Infonetics estimates that Ethernet backhaul connections are an average of six times cheaper than their TDM equivalents.

Potential Hurdles

With all of these indicators pointing the way to Ethernet backhaul, the direction of the industry is fairly clear.  However, Ethernet is not without its challenges. 

Whereas circuit-switched transport technologies, like ATM and TDM, have been in use for decades and have come to be known for their fixed, “non-shared” bandwidth and remarkable reliability, Carrier Ethernet is still relatively unproven.  It’s a dynamic technology, with physical and logical layer independence and variable bandwidth capabilities.  While this flexibility can be a beneficial aspect of Carrier Ethernet, it also brings a new set of challenges for wireless operators who are not accustomed to the technology.

The biggest casualty of Carrier Ethernet’s flexibility, when not properly managed, is end-user QoS.  Performance management is made cripplingly complex by Carrier Ethernet’s inherent heterogeneity and its interoperability with existing infrastructures.  After all, while backhaul networks as they exist today include Carrier Ethernet, their underlying infrastructures are a mixture of new and old transport technologies.  The physical infrastructures often include copper, fiber, and microwave, which are, in turn, often deployed across multiple physical topologies.  In addition, Ethernet services like E-Lines, E-trees, and E-LANs can be deployed to mirror various logical topologies.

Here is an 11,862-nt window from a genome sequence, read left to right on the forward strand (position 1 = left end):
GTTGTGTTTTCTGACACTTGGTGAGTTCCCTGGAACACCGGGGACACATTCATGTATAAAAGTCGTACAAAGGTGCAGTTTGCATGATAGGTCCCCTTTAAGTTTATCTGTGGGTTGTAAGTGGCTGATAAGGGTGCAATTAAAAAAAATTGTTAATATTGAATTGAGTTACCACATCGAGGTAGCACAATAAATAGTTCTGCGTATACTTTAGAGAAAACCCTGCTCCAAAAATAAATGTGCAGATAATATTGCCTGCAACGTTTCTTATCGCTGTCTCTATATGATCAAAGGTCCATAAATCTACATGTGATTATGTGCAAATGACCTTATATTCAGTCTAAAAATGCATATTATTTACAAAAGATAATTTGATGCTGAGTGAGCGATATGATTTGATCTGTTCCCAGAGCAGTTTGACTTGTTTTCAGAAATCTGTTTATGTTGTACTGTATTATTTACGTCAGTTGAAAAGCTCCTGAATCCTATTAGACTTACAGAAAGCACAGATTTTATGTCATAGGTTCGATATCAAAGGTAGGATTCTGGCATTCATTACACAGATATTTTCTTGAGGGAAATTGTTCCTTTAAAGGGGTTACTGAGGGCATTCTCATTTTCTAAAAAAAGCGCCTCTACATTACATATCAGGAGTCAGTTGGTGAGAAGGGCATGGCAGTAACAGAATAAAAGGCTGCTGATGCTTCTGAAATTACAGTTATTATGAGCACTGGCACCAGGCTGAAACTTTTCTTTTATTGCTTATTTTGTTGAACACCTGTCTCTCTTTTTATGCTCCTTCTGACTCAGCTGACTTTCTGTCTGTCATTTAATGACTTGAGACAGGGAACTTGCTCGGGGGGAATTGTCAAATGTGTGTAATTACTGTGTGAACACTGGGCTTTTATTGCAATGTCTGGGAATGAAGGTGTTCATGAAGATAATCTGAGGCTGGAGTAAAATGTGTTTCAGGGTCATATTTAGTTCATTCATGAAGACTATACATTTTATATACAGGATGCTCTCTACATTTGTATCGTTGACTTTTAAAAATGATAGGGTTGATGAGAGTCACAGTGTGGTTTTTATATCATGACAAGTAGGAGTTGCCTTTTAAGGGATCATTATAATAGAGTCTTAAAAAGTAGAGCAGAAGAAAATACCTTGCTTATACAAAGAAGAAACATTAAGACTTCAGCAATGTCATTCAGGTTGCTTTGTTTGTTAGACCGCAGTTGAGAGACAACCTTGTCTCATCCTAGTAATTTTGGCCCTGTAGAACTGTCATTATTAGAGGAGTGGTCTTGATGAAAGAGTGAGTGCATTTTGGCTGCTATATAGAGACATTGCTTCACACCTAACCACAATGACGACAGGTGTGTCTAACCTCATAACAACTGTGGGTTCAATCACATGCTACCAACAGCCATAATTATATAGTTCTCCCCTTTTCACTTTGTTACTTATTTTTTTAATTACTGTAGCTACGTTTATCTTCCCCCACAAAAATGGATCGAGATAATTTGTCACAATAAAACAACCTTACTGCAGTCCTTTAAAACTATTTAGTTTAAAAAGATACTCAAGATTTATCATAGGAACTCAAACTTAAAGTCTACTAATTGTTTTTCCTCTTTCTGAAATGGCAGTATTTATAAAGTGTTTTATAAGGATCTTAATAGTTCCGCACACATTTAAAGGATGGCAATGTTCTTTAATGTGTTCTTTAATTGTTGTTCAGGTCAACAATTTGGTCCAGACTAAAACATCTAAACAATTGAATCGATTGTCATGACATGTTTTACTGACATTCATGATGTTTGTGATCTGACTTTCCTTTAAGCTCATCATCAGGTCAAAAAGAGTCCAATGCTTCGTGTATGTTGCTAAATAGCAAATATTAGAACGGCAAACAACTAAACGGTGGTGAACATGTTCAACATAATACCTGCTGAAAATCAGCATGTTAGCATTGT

When all this is combined with additional complicating factors (multiple equipment vendors, portions of the network leased from wholesale providers, etc.) the sheer number of Carrier Ethernet scenarios is mind boggling.  Andy Sutton, principal architect at Everything Everywhere Ltd., has calculated that there are approximately 158 architectural permutations available for deploying viable Carrier Ethernet backhaul circuits.

So the challenge, for MNOs, is to be able to capitalize on the data capacity promises of backhaul networks, broadly, and the potential cost-savings of Ethernet backhaul, specifically, all while maintaining high levels of network visibility, end-user QoS, and overall levels of revenue.

Capitalizing on Ethernet’s Promise

With all of that in mind, how can MNOs harness the potential of their Carrier Ethernet-equipped transport network without getting bowled over by its complexity? 

The answer lies in a comprehensive and strategic approach to service quality visibility. While many providers already have the ability to monitor traffic over a specific link or through a specific probe, this tactical approach to performance management is silo-oriented and ineffective for the service assurance requirements SPs face today. 

Instead, a Lifecycle-Aware Performance Assurance strategy should involve collecting the many isolated performance metrics, data, and Key Performance Indicators (KPIs) generated by equipment and Element Management Systems (EMS) software and consolidating this data into high-level KPIs and Key Quality Indicators (KQIs) to provide a central, end-to-end view of the network and overall, rather than case-by-case, service quality.

It is important that this comprehensive approach is lifecycle-aware for a number of reasons.  As MNOs continue to expand, their networks move continually through lifecycles that generally include deployment, assurance, maintenance, and optimization.  These activities are distinct in terms of scope, but, perhaps even more importantly, are distinct in terms of the groups that oversee the steps in the process. 


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